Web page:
One at a Time (16 March 1983, Pt III)

Reading another of our statements of aim and purpose in our individual work, Mr Adie came to Bridget’s: “An obstacle I repeatedly come against is my inability to accept criticism, or someone else’s bad opinion.

This is imaginary, criticism, said Mr Adie, it has no reality, it’s only lies. But it’s, inability to accept my own imagination.     

Bridget:   Also, in actual fact.

Mr Adie:   No, no. You never know what the other person really thinks. You can’t tell, because you’re already resisting, considering, rejecting what you think is taking place. It’s very important that, because if you could remember that, it cuts the ground; the force departs from this thing.  You’re going to be shot with this arrow of criticism. But supposing you realise that the arrow isn’t coming from this, that you are projecting it, of course the whole situation is different. There’s nothing to resist. Everything is the reverse of what I have imagined.

It’s just as fantastic as that picture: I kill myself with arrows that I throw out and I imagine that there’re being fired at me. I recall that. Your note goes on to say: “Also, I either become angry and very unforgiving, or else depressed and hurt. Also, in a different situation with for example, an irate person on the telephone.

It would be very good if you find at what point these people on the telephone begin becoming irate. You don’t get generally speaking, a line up of irate people.  

Bridget:   In my job now I do.

Mr Adie:   So, when do they start becoming irate?      

Bridget:   There’re irate before they phone me.

Mr Adie: It’s just the same; if you believe that, you’re sunk, unless you’re running a complaints department.

Bridget:   No.

Mr Adie:   No, well alright, then you expect everybody to be complaining.

Bridget:  No it’s not everyone.

Mr Adie:  Yes, you do, you expect it. In all these instances you do, you expect it, that’s why, you can’t haver about this, try and understand.

Bridget:   I don’t understand that, because it’s the tone of voice that I’m hearing.

Mr Adie:  Yes, of course, but what have you said beforehand?

Bridget:   Hello.

Mr Adie:   How do you speak. Are you collected and at all sincere when you say: “Yes, can I help you?”

Brdiget:   Yes, it’s true, I could be more collected and sincere. You mean that I could change it if I change my tone of voice?  

Mr Adie:   I want you to understand what the situation is. Of course if you could change your tone of voice, everything would be different, if you could change anything its different.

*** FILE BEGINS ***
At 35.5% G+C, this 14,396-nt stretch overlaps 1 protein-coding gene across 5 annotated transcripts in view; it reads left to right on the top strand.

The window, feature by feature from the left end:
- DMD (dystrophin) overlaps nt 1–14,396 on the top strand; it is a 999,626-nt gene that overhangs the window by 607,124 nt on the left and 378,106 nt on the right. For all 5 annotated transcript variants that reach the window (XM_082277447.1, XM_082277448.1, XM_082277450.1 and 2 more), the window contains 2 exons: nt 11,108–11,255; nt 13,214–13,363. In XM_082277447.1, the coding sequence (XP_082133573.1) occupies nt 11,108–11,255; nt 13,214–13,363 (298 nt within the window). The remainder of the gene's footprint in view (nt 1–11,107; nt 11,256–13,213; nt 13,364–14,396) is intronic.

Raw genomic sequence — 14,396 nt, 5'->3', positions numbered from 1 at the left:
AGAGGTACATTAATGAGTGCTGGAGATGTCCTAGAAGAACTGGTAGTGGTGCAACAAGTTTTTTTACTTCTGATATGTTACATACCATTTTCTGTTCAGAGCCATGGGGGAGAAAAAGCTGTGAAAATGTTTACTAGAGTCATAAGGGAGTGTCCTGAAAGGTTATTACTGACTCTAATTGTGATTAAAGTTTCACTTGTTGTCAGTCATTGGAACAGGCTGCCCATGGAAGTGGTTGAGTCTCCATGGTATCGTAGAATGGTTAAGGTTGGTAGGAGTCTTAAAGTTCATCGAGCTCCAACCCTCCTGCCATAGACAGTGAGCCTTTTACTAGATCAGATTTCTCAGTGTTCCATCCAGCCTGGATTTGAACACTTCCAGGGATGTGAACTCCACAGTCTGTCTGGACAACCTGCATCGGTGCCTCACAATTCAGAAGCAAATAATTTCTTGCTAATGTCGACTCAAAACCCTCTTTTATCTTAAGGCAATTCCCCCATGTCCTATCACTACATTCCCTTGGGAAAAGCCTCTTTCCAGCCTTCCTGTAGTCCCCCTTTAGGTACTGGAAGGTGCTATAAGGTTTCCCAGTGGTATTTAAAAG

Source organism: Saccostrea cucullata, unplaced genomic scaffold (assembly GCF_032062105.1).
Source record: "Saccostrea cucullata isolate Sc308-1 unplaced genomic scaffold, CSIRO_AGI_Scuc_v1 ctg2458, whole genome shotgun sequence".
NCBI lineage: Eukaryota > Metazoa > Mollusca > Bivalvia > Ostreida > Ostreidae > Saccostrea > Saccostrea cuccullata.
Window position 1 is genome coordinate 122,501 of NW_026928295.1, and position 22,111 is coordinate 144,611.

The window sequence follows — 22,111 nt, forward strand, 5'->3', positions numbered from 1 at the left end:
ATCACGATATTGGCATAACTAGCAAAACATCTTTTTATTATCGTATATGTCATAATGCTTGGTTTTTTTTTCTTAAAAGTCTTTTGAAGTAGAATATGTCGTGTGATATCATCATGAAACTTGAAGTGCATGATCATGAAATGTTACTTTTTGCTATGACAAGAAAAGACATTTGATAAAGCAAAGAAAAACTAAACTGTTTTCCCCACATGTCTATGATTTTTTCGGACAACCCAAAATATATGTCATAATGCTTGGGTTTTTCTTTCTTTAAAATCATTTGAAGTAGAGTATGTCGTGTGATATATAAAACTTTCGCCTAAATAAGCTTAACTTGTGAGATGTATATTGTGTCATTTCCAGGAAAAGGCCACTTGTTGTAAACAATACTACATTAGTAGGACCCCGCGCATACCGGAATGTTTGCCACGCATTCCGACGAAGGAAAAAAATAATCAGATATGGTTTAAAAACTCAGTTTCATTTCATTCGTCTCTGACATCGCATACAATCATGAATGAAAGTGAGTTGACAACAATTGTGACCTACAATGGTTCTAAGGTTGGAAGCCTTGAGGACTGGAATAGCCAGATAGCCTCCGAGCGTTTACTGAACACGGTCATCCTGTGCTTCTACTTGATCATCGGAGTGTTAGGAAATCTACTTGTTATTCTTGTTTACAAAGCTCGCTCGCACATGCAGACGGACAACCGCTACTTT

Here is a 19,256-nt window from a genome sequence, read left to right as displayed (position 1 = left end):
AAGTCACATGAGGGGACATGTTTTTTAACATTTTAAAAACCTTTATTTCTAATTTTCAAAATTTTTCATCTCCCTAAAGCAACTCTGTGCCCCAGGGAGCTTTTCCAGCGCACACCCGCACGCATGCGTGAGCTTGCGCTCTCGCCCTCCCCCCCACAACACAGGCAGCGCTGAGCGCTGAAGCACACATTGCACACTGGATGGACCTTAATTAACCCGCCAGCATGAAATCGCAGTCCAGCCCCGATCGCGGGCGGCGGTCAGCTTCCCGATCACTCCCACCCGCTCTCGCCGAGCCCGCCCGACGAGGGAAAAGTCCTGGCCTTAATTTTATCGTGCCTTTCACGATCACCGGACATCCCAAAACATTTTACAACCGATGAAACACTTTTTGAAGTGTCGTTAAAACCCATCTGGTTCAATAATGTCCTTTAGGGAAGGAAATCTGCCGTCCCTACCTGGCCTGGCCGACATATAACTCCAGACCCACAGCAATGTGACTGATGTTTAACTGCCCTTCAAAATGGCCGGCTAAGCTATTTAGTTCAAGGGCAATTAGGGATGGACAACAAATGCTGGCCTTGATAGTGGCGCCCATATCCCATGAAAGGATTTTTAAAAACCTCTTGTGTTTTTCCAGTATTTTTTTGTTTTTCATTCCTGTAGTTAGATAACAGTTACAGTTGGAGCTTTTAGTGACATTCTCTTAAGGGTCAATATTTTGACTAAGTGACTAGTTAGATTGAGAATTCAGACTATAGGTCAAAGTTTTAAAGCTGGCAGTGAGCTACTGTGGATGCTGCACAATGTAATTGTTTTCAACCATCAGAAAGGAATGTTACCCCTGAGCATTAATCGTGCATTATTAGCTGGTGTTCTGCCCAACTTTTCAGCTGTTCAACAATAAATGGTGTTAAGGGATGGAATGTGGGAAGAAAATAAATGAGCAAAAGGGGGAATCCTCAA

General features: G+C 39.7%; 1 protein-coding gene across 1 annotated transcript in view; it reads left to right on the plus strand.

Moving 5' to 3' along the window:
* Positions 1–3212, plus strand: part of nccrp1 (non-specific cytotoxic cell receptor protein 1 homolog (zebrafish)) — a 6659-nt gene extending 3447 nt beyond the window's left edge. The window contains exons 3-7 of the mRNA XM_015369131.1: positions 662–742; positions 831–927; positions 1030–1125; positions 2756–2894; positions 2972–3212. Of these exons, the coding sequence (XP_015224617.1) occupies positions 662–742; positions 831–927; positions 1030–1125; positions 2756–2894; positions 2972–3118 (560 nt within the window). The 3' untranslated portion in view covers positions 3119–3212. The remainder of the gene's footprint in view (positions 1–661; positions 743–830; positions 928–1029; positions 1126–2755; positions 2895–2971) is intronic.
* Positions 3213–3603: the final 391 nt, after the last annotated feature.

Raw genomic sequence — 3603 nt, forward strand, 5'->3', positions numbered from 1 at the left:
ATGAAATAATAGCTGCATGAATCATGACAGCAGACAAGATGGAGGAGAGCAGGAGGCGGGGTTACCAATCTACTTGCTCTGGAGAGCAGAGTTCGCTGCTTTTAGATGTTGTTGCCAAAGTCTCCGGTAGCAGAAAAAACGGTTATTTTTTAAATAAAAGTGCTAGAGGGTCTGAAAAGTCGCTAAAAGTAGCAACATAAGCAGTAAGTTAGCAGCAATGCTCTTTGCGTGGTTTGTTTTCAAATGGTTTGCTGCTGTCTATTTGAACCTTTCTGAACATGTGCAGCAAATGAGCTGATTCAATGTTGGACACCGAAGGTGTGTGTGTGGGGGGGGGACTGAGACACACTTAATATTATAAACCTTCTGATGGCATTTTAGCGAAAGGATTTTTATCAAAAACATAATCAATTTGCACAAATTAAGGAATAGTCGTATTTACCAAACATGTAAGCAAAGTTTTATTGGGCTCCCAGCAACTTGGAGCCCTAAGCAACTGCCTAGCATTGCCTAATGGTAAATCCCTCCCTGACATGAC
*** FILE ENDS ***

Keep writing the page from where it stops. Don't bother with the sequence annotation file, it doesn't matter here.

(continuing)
Bridget:   I have done that, and it didn’t work.

Mr Adie:   Try from a different point of view, try again, don’t give up. Try what you’ve done but try from a different point of view. You still furnish your world with a lot of arrow hurling terrible people complaining.

And you make that world, this is the thing. See, you say, also, in a business situation with an irate person on the phone, how did they become irate, at what point? I become either angry or hurt, even though I know their complaint is not related to anything I’ve done.   

Bridget:   It’s because someone, for instance, isn’t there they want to speak to.

Mr Adie:   Don’t you see that, the impossible dance that you’re indulging in? An absolutely profitless argument about nothing.     

Bridget:   I do see it that from that point of view …

Mr Adie:   Well, that’s the point of view to try and hold on to and try and remind yourself of this. And let them say what they want to.

Bridget:   And how they …

Mr Adie:   Don’t matter, it’s doesn’t matter.

Bridget:   Yeah, it’s just the fact that I identify with it, isn’t it?

Mr Adie:   You get someone really rude try and say: “And what do you want sweetheart?”


It won’t do any harm

Bridget:   That’s right, that’s what I’m trying to do.

Mr Adie:   Well you try it on me sometime. (laughter) I promise to leave my brick behind. (Laughter)

But I don’t want to have to spend too long on one. Try and accept: it’s painful and it’s difficult, but it’s true. Choose a particular form of the manifestation in you of anger or blaming others. A particular form of it, they’re not always the same, confront this, try and see it, and learn it and overcome it. One at a time, not the whole lot. One at a time, and then pass on.

The next is from Gertrude: “I see my main obstacle as proud and independence.”

Just a word about “obstacle.” It isn’t the perfect word, but I see them as obstacles, I call them that, but “proud independence” is a characteristic, it’s the garment I wear, it’s what I manifest.

You go on: “It is a name for many associated features with their own unconscious aims and expressions through all my past.”

Yes. Then: “Mainly I see, presumption and imperiousness, frequently leading to negative impulses and associated to the habit of bigotry and violence.”

Well, it’s a good correct observation. “All this cuts me off from my real aim and faithful work.”

Alright, then, which of the manifested features of this proud independence do you now select to overcome by observation, confrontation, and direction of attention first, before going on to the others?

You have to go over this. Do you have a copy of this? Then make you list, either writing, anyway, pin it down, so that it’s definite, and there’s no escape, you limit it.

This is really very vital, I ask that question, are you willing, because you can’t repeat this sort of thing. This meeting can never be repeated so, let us, let us keep that, willingness and wish all the time.

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